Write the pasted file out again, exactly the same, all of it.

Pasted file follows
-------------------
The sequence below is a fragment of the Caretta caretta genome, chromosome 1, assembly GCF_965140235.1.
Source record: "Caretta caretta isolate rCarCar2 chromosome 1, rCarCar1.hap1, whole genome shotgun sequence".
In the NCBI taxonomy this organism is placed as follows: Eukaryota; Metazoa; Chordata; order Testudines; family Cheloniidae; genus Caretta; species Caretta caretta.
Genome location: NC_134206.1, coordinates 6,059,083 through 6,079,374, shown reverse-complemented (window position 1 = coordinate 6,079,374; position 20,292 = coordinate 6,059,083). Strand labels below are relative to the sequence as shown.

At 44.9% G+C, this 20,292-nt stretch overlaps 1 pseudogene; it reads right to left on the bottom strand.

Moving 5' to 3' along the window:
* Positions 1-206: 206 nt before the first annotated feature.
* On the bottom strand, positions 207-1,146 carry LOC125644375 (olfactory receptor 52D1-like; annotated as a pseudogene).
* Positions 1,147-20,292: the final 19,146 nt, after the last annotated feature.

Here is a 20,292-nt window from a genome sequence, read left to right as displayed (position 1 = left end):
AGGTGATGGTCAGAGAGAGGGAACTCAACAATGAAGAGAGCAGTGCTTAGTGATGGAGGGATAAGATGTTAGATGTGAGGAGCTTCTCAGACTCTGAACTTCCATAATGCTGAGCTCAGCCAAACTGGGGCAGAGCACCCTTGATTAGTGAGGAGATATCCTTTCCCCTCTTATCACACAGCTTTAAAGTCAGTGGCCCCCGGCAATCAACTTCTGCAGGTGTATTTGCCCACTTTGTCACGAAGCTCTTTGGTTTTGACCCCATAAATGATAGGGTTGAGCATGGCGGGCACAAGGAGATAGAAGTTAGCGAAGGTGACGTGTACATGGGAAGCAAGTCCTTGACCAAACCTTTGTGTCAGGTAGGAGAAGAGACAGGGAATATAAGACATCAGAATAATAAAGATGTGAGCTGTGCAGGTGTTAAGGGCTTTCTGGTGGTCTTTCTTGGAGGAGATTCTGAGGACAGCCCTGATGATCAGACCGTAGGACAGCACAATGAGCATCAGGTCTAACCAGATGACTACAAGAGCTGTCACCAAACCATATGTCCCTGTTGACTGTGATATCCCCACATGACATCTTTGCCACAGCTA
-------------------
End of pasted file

The sequence below is a fragment of the Caretta caretta genome, chromosome 1, assembly GCF_965140235.1.
Source record: "Caretta caretta isolate rCarCar2 chromosome 1, rCarCar1.hap1, whole genome shotgun sequence".
In the NCBI taxonomy this organism is placed as follows: Eukaryota; Metazoa; Chordata; order Testudines; family Cheloniidae; genus Caretta; species Caretta caretta.
Genome location: NC_134206.1, coordinates 6,059,083 through 6,079,374, shown reverse-complemented (window position 1 = coordinate 6,079,374; position 20,292 = coordinate 6,059,083). Strand labels below are relative to the sequence as shown.

At 44.9% G+C, this 20,292-nt stretch overlaps 1 pseudogene; it reads right to left on the bottom strand.

Moving 5' to 3' along the window:
* Positions 1-206: 206 nt before the first annotated feature.
* On the bottom strand, positions 207-1,146 carry LOC125644375 (olfactory receptor 52D1-like; annotated as a pseudogene).
* Positions 1,147-20,292: the final 19,146 nt, after the last annotated feature.

Here is a 20,292-nt window from a genome sequence, read left to right as displayed (position 1 = left end):
AGGTGATGGTCAGAGAGAGGGAACTCAACAATGAAGAGAGCAGTGCTTAGTGATGGAGGGATAAGATGTTAGATGTGAGGAGCTTCTCAGACTCTGAACTTCCATAATGCTGAGCTCAGCCAAACTGGGGCAGAGCACCCTTGATTAGTGAGGAGATATCCTTTCCCCTCTTATCACACAGCTTTAAAGTCAGTGGCCCCCGGCAATCAACTTCTGCAGGTGTATTTGCCCACTTTGTCACGAAGCTCTTTGGTTTTGACCCCATAAATGATAGGGTTGAGCATGGCGGGCACAAGGAGATAGAAGTTAGCGAAGGTGACGTGTACATGGGAAGCAAGTCCTTGACCAAACCTTTGTGTCAGGTAGGAGAAGAGACAGGGAATATAAGACATCAGAATAATAAAGATGTGAGCTGTGCAGGTGTTAAGGGCTTTCTGGTGGTCTTTCTTGGAGGAGATTCTGAGGACAGCCCTGATGATCAGACCGTAGGACAGCACAATGAGCATCAGGTCTAACCAGATGACTACAAGAGCTGTCACCAAACCATATGTCCCTGTTGACTGTGATATCCCCACATGACATCTTTGCCACAGCTA